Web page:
Noakhali Superintendent of Police M Alamgir Hossain said 67 policemen were deployed on Bhashan Char when the 306 Rohingyas were taken there.
“Now, we have deployed an additional 212 policemen to ensure the security of the Rohingyas on the island,” he said.
A police station had been constructed on the island and it would start functioning once official approval was given, he added.
Dr Farid Hossain Miah, director (hospitals and clinics) of the Directorate General of Health Services, said two hospitals and four community clinics had been set up on the island to serve the Rohingyas.
A four-member delegation from the DGHS would arrive at the island on December 4 and a 20 bed hospital and a community clinic would be opened on Dec 2, he added.
The government is currently determined to go ahead with the relocation of nearly 100,000 Rohingyas to Bhashan Char Island in order to decongest the cramped Rohingya camps in Cox’s Bazar.
The country is currently hosting over 1.1 million Rohingyas, most of whom arrived in Cox’s Bazar after fleeing atrocities in Rakhine state of Myanmar from August 25, 2017.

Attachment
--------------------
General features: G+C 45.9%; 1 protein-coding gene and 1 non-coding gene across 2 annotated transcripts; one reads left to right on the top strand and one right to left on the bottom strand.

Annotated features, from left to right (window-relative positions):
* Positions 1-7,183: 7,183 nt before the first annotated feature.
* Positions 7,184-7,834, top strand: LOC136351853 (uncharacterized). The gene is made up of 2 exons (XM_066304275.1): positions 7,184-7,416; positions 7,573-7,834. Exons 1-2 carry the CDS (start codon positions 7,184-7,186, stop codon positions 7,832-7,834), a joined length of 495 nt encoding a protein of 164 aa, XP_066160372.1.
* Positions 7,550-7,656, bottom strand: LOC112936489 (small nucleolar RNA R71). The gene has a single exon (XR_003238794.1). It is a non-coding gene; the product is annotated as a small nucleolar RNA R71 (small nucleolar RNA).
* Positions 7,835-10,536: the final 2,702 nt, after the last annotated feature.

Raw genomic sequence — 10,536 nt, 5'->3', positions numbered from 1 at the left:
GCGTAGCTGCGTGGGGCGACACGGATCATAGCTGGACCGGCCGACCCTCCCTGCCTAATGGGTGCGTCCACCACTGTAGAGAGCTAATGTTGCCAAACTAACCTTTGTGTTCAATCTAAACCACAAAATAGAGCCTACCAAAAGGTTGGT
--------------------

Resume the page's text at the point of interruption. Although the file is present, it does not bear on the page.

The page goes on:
A repatriation deal was signed between Bangladesh and Myanmar on November 23, 2017 and both countries inked a document on the “Physical Arrangement” to facilitate the return of the Rohingyas to their homeland in January 2018.
However, no Rohingyas have been repatriated so far.
Rights defenders concerned
The Bangladeshi authorities must abandon plans to relocate more than 100 Rohingya families to a remote island in the Bay of Bengal, which has not yet been declared safe for human habitation by the United Nations and where many refugees are still reluctant to relocate, said Amnesty International.
Omar Waraich, head of South Asia at Amnesty International, on November 20 said: “Aside from the fact that Bhashan Char has not been deemed safe for human habitation by the UN, there are serious questions over this relocation procedure.
“Many of the Rohingya we have spoken to have not given full and informed consent to being moved to an island they know nothing about.
“The Bangladeshi authorities must let the UN carry out an assessment of Bhashan Char and immediately return the hundreds of Rohingya refugees currently on the island to their families in Cox’s Bazar,” he added.
Amnesty International also called for unfettered access to Bhashan Char for rights and humanitarian organizations to carry out independent assessments.
On September 21, in a letter to Bangladesh Foreign Secretary Masud Bin Momen, five human rights organizations requested the government to facilitate and provide access to Bhashan Char, including unfettered access to meet with Rohingyas.
The five organizations are Amnesty International, Refugees International, Robert F Kennedy Human Rights, Fortify Rights and ASEAN Parliamentarians for Human Rights (APHR).
The request included timely access for a UN protection team, as well as for a UN-led technical team, to review the sustainability and environmental conditions on the island.